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#7 [url]

Apr 2 17 2:54 AM

Leah Grace wrote:

sallymolay wrote:
Welcome! It might also be that by allowing your crossdreaming and crossdressing have a more prominent place in your life, the compulsory nature of the fantasies will deminish or go away altogether. That's what happened to my husband when he came out to me. I'm not saying you need to come out, but see if this side of you can have more space in your life and see what happens.

Well technically I'm already out. Everyone already knows I'm a crossdresser. I just suck at makeup and in addition to that I easily get intimidated going out as Leah, which is one of the many reasons I don't believe I'm transgender. I don't feel more comfortable as a girl in public.

I'm so glad you're out! That makes everything so much easier.

I used to suck at makeup too. For my sister's 40th (!) birthday we both booked an apointment with a makeup specialist (I know... late bloomer.). We learned to do a descreete yet professional looking daytime makeup and how to vamp it up a liitle for parties. It was very interesting -- I learned about the shape of my face, the colours that suite me etc. Maybe that would be an idea?

As for being uncomfortable as a girl in public, many cis girls are uncomfortable too. I know I often am -- not feeling confident in my clothes, uncertain about looks from strangers etc. Maybe that's sometimes part of what it's like to be a girl?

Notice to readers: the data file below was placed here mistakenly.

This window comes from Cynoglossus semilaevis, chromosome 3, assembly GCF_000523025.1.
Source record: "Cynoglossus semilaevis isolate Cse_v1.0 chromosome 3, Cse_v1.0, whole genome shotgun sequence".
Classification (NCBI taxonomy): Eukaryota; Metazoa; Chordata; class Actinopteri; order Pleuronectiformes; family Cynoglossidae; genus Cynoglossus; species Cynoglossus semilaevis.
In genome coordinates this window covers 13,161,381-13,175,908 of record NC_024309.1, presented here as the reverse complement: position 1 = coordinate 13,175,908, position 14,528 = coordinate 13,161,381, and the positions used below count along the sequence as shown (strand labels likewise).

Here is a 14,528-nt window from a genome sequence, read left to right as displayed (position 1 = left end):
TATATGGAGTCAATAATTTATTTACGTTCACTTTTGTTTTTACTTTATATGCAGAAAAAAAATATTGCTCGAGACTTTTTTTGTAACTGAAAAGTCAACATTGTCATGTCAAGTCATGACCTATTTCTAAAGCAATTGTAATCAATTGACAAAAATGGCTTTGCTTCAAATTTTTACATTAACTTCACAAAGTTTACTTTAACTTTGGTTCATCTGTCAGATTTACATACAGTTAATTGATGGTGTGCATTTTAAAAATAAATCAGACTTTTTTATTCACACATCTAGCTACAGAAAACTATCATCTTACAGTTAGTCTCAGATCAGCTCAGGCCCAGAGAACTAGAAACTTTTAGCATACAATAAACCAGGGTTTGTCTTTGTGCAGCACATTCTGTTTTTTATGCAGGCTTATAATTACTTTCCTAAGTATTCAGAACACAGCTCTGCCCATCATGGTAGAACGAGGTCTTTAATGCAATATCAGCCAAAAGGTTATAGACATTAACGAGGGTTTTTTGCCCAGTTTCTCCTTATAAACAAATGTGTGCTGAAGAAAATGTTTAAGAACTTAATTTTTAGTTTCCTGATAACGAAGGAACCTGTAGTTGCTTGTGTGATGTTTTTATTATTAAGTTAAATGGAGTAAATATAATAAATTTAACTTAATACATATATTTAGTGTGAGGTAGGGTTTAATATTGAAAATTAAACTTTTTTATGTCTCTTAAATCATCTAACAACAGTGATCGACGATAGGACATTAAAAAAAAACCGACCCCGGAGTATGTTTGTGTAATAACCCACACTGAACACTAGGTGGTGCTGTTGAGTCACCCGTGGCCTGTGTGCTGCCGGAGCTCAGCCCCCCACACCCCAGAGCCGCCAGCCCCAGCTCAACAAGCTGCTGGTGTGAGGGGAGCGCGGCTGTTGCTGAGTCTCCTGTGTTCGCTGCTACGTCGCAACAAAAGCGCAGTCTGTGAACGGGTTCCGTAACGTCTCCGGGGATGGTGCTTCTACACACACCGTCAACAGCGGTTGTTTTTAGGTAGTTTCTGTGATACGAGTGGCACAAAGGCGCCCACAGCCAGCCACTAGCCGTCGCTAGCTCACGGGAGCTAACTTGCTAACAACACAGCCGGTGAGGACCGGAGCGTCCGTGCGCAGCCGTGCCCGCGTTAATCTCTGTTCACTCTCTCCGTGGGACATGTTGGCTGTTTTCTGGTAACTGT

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#8 [url]

Apr 2 17 3:55 AM

As for being uncomfortable as a girl in public, many cis girls are uncomfortable too. I know I often am -- not feeling confident in my clothes, uncertain about looks from strangers etc. Maybe that's sometimes part of what it's like to be a girl?


I think you've pretty much nailed the problem right there, everyone is acting, no one knows what it actually feels like to be anyone else, and everyone pretends to be more confident than they are. 

So erm, maybe you are a girl already, you just think you aren't, and what you already experience is just what being a girl actually feels like, and it ain't so great as you imagine it ought to be. But maybe, just sometimes, it's worth all the hassle. ;-)
Well I hope so anyway..

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#9 [url]

Apr 2 17 12:58 PM

sallymolay wrote:

Leah Grace wrote:

sallymolay wrote:
Welcome! It might also be that by allowing your crossdreaming and crossdressing have a more prominent place in your life, the compulsory nature of the fantasies will deminish or go away altogether. That's what happened to my husband when he came out to me. I'm not saying you need to come out, but see if this side of you can have more space in your life and see what happens.

Well technically I'm already out. Everyone already knows I'm a crossdresser. I just suck at makeup and in addition to that I easily get intimidated going out as Leah, which is one of the many reasons I don't believe I'm transgender. I don't feel more comfortable as a girl in public.

I'm so glad you're out! That makes everything so much easier.

I used to suck at makeup too. For my sister's 40th (!) birthday we both booked an apointment with a makeup specialist (I know... late bloomer.). We learned to do a descreete yet professional looking daytime makeup and how to vamp it up a liitle for parties. It was very interesting -- I learned about the shape of my face, the colours that suite me etc. Maybe that would be an idea?